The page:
The Homomonument is a memorial in the centre of Amsterdam, the capital of the Netherlands. It commemorates all gay men and lesbians who have been persecuted because of their sexual orientation. Opened on 5 September 1987, it was the first monument in the world to commemorate gays and lesbians who were killed by the Nazis.
The monument takes the form of three large pink triangles made of granite, set into the ground, which together compose a larger triangle. It is on the bank of the Keizersgracht canal, near the historic Westerkerk church. The Homomonument was designed to "inspire and support lesbians and gays in their struggle against denial, oppression and discrimination."
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余明威 | Nov 30, 2017
Just nearby Westerkerk, like few-step stairs made by few triangles, maybe it’s not too special but you can easily pass by and take a quick look. The scenery around is pretty.
Bram Joosten | Feb 22, 2018
Its a triangle for sitting on. With friends. Summery vibe, also surprising how comfy a slab of marble can feel on your behind. Bring beers.
MTA Held | Dec 3, 2017
This monument is the first of its sort; it represents the symbol used in the concentration camps to mark gays, like the Star of David for Jews. Gays were banned (and forcebly removed) from the war monument on De Dam on the fourth of may, which marks the Remembrance of the Dead, and is concidered a day to commemorate all who died in the second world war. Gays were banned, in part, because being gay was concidered a mental illness in the Netherlands untill the 1990's. The monument itself is easy to miss; a small dockside on the water and a symbol on the street which is usually crowded (due to the everpresent Anne Frank House's queue).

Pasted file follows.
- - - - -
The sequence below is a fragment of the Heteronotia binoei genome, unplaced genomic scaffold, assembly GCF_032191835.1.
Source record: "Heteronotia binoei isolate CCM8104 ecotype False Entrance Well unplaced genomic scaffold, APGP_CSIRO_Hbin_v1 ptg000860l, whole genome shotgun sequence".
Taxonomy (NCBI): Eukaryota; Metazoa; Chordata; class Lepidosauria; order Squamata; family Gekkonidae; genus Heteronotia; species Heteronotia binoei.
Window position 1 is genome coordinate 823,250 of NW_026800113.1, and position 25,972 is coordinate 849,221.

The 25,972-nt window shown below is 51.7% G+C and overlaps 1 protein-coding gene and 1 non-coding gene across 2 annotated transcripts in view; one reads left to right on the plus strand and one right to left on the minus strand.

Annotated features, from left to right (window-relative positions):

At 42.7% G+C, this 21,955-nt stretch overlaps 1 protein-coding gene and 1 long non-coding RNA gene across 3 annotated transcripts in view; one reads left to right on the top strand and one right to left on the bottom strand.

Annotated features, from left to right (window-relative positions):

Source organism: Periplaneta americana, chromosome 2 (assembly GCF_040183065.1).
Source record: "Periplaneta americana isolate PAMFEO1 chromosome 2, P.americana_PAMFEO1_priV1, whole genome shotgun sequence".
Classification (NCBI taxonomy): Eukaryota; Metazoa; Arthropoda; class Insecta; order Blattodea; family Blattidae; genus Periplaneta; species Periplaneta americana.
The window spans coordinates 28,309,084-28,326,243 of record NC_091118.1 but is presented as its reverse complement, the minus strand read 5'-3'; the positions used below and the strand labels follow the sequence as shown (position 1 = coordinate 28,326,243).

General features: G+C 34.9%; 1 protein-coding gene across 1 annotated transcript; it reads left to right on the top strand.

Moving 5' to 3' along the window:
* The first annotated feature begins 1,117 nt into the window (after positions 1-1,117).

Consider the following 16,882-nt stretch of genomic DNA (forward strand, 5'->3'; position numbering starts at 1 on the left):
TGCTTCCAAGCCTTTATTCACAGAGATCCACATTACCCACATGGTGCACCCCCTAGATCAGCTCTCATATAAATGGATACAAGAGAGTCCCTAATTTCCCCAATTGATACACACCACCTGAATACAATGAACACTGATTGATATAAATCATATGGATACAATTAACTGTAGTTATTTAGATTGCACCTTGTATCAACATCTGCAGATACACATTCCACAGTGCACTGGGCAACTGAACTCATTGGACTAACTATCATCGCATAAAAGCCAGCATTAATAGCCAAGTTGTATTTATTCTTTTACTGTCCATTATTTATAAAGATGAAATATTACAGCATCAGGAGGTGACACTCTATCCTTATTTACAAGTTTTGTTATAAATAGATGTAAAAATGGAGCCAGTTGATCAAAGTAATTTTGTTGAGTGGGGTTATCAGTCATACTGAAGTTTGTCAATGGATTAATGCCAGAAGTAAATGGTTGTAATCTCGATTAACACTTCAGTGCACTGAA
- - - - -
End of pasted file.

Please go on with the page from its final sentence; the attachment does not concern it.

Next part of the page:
Joseph Cocchiara | Sep 16, 2017
This monument is a bit difficult to determine its location, mainly because of the many people sitting on the raised triangle as a bench. The monument consists of three triangles forming a larger triangle. The information panel, as well as the third triangle are on the canal side of the square, facing away from Nieuwe Kerk
Martijn Wismeijer | Nov 23, 2017
Unfortunately this place is overrun by people waiting for the Anne Frank house / museum. So disrespectful.
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